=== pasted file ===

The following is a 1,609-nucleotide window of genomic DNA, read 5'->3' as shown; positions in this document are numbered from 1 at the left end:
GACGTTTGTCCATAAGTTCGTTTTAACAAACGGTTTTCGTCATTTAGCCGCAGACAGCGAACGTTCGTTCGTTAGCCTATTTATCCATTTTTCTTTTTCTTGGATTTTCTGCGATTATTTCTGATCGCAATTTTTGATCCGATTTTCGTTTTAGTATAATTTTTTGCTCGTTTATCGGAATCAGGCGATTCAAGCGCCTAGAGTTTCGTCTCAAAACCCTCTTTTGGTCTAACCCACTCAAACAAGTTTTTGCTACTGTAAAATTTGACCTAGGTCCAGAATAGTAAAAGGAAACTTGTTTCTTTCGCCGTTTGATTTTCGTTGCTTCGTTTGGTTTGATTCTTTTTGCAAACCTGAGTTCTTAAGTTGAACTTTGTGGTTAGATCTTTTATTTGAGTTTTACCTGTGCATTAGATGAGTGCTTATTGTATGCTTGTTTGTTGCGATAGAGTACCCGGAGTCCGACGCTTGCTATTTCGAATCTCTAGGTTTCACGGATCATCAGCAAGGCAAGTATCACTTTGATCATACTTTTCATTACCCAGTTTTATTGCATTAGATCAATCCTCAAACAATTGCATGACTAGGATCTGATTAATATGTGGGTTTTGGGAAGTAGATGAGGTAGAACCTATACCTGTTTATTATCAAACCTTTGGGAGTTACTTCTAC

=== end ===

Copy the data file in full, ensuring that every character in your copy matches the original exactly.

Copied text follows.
The following is a 1,609-nucleotide window of genomic DNA, read 5'->3' as shown; positions in this document are numbered from 1 at the left end:
GACGTTTGTCCATAAGTTCGTTTTAACAAACGGTTTTCGTCATTTAGCCGCAGACAGCGAACGTTCGTTCGTTAGCCTATTTATCCATTTTTCTTTTTCTTGGATTTTCTGCGATTATTTCTGATCGCAATTTTTGATCCGATTTTCGTTTTAGTATAATTTTTTGCTCGTTTATCGGAATCAGGCGATTCAAGCGCCTAGAGTTTCGTCTCAAAACCCTCTTTTGGTCTAACCCACTCAAACAAGTTTTTGCTACTGTAAAATTTGACCTAGGTCCAGAATAGTAAAAGGAAACTTGTTTCTTTCGCCGTTTGATTTTCGTTGCTTCGTTTGGTTTGATTCTTTTTGCAAACCTGAGTTCTTAAGTTGAACTTTGTGGTTAGATCTTTTATTTGAGTTTTACCTGTGCATTAGATGAGTGCTTATTGTATGCTTGTTTGTTGCGATAGAGTACCCGGAGTCCGACGCTTGCTATTTCGAATCTCTAGGTTTCACGGATCATCAGCAAGGCAAGTATCACTTTGATCATACTTTTCATTACCCAGTTTTATTGCATTAGATCAATCCTCAAACAATTGCATGACTAGGATCTGATTAATATGTGGGTTTTGGGAAGTAGATGAGGTAGAACCTATACCTGTTTATTATCAAACCTTTGGGAGTTACTTCTAC